Swaps and Traps is said to be a challenging puzzle platformer, where getting lost in a single screen is the main draw. You can find out just how challenging this game is in our review and if it’s worth getting.
This game is a challenge: you need to be precise with your movements. The controls themselves are not difficult. You simply move your character who is named Mike with the analog stick and jump with the A button to get through a level which takes up the screen and you must get to the villain, named Divider, at the end of each level in order to clear. This must be done while collecting a few keys and avoiding still and moving obstacles.
The main mechanic comes in once you pick up a key. Sections of the screen will either swap or flip directions or even both. This makes it more difficult to see the path you are supposed to go through. If you enter one of these sections, Mike will continue to be aligned with the level itself so you don’t need to worry about that. When this happens, it can become confusing on where you are, however, you can press B at any point to pull up a picture of what the level previously looked like before sections of the screen were altered. This allows you to keep a mental note on where to go if you can’t exactly tell due to the screen being altered in some way. There are 3 worlds in this game that each have their own theme and new obstacles to change the gameplay.
The music, voice acting, and sound effects in this game aren’t that notable. There is a music track per world that loops throughout each level in that world. There are a few cutscenes in this game that will sometimes play after a level is cleared where the characters will talk to each other fully voice acted which is nice. However, that’s where it stops being pleasant because in every level the characters talk, the villain (Divider) feels the need to comment every single time you slip up (which will be often since the game is a difficult platformer) and he will also give a remark every time a key is collected in the level, randomly throughout while you are playing, making noises such as sneezing, yawning, or sniffling, and at the end of the level once you get to him. Mike isn’t clear from this either. He will also start talking to the player to get their attention to keep playing if he stops moving him. This happens in as little as 10 seconds of the player not keeping him active, even if you’re just trying to think of what your next move should be. Unfortunately, that caused me to turn the volume off after the first world of trying to let it grow on me.
Does the game have replay value?
Swaps and Traps is a single-player game. The majority of its content is found in each world’s main levels. However, there are a few extra levels that can be unlocked after clearing a world. Other than that, you can aim for a higher rank and fastest level finishing time. Its online leaderboard may convince you to keep trying the game’s levels to have your name show up on the list of who did the best.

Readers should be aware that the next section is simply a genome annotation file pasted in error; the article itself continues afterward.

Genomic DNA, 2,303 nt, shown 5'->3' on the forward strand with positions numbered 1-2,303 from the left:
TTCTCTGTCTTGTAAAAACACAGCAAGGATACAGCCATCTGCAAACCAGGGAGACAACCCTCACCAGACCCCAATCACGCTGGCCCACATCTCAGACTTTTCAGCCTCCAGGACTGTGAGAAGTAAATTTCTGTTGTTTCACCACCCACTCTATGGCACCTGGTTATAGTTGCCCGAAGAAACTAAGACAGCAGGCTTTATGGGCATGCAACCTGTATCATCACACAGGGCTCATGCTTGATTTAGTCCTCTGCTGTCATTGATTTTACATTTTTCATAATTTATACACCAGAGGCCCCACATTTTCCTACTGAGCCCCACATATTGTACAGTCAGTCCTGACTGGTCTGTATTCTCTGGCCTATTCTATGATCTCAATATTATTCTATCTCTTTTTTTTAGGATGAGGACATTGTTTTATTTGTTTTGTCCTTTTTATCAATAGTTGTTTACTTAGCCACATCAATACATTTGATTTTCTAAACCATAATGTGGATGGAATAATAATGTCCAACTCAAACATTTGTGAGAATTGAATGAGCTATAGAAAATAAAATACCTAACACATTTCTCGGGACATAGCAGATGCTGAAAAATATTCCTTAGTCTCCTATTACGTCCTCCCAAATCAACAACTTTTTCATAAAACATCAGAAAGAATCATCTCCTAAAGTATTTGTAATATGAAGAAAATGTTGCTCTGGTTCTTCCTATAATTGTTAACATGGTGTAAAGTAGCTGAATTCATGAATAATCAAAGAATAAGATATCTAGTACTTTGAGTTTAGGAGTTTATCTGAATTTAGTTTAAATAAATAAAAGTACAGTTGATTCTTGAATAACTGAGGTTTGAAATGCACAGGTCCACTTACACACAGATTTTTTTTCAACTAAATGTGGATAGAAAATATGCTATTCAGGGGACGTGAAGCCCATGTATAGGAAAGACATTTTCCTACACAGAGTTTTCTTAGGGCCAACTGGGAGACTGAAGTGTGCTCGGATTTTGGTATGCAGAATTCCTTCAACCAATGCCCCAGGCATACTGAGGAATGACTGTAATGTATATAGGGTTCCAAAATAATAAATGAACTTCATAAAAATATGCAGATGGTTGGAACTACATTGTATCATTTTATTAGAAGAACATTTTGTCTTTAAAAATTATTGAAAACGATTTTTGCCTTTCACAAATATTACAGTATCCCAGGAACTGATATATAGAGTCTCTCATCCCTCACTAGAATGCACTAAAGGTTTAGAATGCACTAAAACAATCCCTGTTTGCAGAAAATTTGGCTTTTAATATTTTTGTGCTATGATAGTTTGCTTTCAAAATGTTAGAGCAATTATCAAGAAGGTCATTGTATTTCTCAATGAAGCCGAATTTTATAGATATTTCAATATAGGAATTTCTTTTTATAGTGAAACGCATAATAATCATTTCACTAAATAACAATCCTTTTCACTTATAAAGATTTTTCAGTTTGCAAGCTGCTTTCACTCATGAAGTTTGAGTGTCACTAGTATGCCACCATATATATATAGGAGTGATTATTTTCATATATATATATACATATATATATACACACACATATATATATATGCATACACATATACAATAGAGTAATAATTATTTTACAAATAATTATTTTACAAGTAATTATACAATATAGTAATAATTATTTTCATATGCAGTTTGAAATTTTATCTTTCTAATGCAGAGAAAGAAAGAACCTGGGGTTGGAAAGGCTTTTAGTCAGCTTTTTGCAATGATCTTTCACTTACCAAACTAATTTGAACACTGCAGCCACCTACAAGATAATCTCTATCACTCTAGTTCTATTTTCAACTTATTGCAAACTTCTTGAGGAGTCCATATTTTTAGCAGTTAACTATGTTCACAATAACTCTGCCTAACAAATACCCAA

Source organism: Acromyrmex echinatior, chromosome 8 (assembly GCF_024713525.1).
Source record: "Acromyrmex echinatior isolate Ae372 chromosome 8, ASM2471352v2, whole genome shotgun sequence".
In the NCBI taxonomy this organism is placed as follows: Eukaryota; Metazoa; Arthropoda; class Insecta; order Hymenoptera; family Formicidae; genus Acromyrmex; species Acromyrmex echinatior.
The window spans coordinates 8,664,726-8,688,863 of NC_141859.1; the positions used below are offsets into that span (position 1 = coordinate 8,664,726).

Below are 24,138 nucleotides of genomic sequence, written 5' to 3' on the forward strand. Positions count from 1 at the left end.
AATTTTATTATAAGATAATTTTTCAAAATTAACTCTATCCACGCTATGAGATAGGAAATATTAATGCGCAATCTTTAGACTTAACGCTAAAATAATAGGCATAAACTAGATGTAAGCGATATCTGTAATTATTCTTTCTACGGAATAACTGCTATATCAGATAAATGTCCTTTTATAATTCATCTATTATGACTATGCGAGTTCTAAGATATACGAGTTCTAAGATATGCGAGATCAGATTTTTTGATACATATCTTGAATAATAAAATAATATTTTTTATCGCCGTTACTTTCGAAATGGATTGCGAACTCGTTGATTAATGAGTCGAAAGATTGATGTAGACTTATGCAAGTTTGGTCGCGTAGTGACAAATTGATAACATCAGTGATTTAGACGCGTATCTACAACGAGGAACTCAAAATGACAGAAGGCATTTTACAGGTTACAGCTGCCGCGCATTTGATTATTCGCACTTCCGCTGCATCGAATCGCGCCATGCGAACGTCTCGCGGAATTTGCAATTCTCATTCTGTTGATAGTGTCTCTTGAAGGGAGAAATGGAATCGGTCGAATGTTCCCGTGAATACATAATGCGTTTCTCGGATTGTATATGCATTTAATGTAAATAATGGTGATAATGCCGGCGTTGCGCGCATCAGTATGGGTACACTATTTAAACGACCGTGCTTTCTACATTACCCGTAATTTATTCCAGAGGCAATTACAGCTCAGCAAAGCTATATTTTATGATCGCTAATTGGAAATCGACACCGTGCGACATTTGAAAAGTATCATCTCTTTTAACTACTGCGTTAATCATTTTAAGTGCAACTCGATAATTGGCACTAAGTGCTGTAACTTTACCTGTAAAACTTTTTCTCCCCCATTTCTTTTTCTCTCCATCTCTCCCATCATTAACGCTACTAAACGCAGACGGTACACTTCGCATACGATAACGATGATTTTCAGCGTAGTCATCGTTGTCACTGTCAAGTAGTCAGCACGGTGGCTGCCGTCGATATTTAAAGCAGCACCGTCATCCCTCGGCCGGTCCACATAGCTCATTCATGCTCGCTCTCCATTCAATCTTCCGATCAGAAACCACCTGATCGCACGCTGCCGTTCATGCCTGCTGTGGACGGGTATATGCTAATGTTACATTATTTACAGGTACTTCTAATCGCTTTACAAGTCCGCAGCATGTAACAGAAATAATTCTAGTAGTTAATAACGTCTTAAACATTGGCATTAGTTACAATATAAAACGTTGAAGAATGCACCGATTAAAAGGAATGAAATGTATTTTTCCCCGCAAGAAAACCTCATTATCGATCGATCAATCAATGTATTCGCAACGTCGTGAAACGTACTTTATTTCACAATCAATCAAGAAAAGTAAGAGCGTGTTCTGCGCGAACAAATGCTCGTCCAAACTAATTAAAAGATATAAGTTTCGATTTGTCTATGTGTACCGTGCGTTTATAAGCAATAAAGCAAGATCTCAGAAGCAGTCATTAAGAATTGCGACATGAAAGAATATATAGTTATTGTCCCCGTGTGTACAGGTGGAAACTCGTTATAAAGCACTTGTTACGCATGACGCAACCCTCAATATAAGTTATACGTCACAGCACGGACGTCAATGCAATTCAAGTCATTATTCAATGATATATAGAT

There is no difficulty setting so you can’t replay levels with a harder difficulty.
The game’s main gimmick which is its screen switching, while neat in concept and even cool to see and play through and experience early on in the game, also feels like a hindrance while playing. Often all it does is become an inconvenience and obstructs what you’re supposed to do a bit too much. When you come into contact which a section of the screen that has been shifted, skill turns into luck as you have to try and guess where the obstacles are since you can’t tell all that well and just hope you don’t touch an obstacle because you will have to start the level over again even if it feels like it wasn’t your fault but the game’s for being confusing to tell where everything is. As mentioned before, you can press the B button to pull up a picture of what the level looked like before the portions of the screen were altered which is where the obstacles are, but that’s all it is, a still image, and that does not help that much when almost all of the time the obstacles are constantly moving throughout the level and not just idle as the picture shows. So while that feature seems really cool and does make you get lost on a single screen, it feels like it could have been implemented a lot better since it not only makes you feel lost, it also makes you feel like you have to rely on lucky jumps and where you move and land to get through the level, which I feel doesn’t mix well with this game being a difficult platformer.
Swaps and Traps for the Nintendo Switch is only $8.99 on the eShop and while you can get your value’s worth, it may be forced if you do not enjoy the main gimmick of the game, but if you can understand and tell what’s going on then this game should be a good challenge for a player looking for one in this genre.
This game receives a 6.5/10.